Red meat is considered dangerous because steak often contains high amounts of saturated fat and salami and bacon contain high amounts of salt.

The BHF is reviewing its guidance on fat however and suggests you eat a healthy range of fats including the saturated type you find in lean meat and some dairy; along with fats from nuts, avocados, oily fish and seeds.

Replacing red meat with poultry, fish, vegetables, whole grains and other healthy foods could cut your risk of dying prematurely by 20%.

Eating naturally occurring fats rather than that in biscuits, cakes and snacks is the best advice.

Friends

Feeling isolated at work or under threat from colleagues is not just upsetting but is a long-term risk to your health and can more than double the risk of serious illness or early death.

A 20-year study at Tel Aviv university tracked more than 800 white-collar workers. Those who were surrounded by bullies and backstabbers were 2.4 more likely to die during the study.

On the other hand feeling supported and welcomed by co-workers seems to protect your health and well-being. Considering how much time we spend at work it’s important that it is a positive experience and somewhere you can get emotional support if you need it.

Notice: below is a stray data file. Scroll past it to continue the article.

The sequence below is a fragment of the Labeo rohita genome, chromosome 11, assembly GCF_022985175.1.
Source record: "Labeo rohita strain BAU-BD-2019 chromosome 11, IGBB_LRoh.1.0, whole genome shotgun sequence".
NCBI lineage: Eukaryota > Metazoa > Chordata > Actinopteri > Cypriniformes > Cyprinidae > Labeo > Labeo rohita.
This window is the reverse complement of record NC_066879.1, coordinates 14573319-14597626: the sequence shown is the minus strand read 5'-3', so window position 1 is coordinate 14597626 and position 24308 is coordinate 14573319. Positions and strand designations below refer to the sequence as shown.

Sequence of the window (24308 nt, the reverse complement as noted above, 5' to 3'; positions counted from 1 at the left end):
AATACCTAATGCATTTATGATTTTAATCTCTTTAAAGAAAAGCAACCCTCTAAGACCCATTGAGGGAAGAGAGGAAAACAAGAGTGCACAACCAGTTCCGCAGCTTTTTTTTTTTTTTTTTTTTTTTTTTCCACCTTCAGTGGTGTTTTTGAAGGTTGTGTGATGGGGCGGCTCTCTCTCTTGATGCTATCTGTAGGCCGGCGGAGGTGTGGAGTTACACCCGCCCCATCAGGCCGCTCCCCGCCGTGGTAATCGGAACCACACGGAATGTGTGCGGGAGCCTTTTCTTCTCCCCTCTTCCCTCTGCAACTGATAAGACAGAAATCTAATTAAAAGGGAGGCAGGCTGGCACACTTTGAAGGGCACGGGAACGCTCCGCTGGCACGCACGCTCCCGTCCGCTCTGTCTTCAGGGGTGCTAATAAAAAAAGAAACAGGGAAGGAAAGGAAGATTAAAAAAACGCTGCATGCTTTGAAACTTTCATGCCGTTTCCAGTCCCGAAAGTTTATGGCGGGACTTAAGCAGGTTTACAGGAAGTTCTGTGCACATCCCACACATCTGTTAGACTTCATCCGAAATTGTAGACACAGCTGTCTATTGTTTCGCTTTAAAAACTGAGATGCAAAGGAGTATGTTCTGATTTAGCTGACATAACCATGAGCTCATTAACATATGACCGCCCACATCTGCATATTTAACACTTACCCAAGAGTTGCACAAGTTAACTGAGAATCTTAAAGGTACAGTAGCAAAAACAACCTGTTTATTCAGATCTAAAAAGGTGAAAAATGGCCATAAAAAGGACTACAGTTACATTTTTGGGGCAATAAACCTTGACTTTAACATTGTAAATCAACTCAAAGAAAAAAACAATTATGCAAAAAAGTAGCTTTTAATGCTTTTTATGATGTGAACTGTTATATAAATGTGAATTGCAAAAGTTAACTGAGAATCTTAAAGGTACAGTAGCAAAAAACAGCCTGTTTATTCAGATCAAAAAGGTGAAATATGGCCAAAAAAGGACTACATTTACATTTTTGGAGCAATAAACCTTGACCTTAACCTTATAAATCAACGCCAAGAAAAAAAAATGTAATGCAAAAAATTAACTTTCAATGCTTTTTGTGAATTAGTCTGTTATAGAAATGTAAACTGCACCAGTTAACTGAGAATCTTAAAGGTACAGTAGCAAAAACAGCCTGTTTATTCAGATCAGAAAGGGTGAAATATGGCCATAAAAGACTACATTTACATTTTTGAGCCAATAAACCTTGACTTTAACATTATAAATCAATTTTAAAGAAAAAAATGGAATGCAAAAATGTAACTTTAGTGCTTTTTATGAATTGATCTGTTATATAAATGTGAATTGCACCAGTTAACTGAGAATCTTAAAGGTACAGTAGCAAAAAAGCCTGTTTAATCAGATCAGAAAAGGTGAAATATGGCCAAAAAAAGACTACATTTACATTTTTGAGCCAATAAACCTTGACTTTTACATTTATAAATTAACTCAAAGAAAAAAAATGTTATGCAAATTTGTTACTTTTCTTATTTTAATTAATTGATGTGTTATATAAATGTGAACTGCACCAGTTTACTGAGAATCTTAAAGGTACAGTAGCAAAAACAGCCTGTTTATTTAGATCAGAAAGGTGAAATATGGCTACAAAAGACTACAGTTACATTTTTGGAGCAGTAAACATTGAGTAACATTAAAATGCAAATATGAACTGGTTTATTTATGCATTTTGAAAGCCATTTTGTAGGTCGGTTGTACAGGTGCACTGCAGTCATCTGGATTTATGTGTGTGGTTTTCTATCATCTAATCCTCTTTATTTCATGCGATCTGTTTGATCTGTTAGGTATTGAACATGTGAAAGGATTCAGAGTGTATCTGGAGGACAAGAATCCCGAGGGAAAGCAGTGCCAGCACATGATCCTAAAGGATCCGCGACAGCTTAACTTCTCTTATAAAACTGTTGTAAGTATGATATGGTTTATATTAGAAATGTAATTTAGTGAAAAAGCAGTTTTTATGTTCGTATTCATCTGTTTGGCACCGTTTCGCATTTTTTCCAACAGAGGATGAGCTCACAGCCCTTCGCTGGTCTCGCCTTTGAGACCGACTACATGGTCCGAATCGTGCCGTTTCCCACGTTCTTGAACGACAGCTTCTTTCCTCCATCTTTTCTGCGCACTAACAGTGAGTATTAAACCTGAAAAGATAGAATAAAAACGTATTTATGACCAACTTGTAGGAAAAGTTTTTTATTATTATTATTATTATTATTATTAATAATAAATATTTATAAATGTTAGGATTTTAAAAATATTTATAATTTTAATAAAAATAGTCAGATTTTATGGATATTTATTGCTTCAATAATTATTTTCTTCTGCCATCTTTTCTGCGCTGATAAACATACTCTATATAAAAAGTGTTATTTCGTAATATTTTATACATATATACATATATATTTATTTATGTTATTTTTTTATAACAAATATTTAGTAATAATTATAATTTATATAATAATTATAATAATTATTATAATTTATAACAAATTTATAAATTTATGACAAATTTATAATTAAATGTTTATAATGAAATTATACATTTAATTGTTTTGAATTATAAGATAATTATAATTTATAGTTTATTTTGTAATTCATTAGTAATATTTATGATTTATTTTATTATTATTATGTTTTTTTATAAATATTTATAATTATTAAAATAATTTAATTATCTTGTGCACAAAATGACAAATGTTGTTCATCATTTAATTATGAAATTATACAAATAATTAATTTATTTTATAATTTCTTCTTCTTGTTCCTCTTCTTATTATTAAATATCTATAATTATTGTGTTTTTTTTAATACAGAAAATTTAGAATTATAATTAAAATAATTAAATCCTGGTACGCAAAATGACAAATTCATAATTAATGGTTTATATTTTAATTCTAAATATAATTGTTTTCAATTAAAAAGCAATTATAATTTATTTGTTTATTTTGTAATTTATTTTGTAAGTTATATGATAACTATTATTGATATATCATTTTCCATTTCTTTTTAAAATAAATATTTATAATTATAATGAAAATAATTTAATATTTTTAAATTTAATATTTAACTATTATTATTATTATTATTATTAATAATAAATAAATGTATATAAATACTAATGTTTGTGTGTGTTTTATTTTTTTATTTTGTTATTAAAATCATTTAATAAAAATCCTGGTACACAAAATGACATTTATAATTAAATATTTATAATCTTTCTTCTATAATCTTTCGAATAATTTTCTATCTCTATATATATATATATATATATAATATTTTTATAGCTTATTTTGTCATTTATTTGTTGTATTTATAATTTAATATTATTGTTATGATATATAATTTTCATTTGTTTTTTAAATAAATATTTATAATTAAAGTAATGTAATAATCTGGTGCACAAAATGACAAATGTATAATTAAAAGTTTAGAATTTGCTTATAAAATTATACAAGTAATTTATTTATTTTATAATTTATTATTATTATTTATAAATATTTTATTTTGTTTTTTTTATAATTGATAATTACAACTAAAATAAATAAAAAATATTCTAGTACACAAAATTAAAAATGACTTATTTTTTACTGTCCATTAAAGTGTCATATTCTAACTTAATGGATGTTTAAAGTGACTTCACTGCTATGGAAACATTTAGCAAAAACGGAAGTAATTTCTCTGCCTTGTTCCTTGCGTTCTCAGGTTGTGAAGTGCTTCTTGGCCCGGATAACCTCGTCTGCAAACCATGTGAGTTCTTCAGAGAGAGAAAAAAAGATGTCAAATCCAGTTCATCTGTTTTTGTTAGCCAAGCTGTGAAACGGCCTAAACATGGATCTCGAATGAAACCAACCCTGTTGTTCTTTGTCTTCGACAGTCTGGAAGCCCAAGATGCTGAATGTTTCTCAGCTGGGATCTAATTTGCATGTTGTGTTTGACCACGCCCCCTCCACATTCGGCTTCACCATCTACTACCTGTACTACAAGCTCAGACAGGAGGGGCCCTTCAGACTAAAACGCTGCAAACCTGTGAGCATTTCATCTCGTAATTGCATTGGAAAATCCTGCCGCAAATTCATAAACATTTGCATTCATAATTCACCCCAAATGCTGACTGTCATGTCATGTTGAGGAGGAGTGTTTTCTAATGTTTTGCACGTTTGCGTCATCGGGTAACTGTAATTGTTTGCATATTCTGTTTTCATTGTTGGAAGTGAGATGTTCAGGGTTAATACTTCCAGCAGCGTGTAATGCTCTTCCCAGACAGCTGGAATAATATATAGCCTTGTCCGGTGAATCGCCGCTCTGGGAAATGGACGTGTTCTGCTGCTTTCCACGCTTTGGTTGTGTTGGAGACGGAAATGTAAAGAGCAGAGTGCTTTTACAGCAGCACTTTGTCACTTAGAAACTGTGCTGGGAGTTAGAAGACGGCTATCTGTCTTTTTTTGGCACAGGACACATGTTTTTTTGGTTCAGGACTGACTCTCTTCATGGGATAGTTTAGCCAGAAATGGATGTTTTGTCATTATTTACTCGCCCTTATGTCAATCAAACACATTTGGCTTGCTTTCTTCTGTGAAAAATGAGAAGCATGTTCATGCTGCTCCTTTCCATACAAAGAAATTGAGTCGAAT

But it’s not just at work. Living alone in middle age can double your chances of developing Altzheimer’s especially if you are widowed or divorced according to the findings of a 20-year study of 2,000 people published in 2011.

Vitamin supplements

Some supplements may do more harm than good. German research published in Heart in 2012 found that calcium supplements taken to fend off osteoporosis can double the risk of heart attacks.

Research published in the Journal of the National Cancer Institute found that men with prostate cancer who take more than 7  multi-vitamins a week are 30% more likely to get advanced and fatal forms of the disease.

Defenders of supplements argue that people who take them are more likely to be ill in the first place. But if you have a healthy diet and aren’t vegan why would you need to take supplements anyway?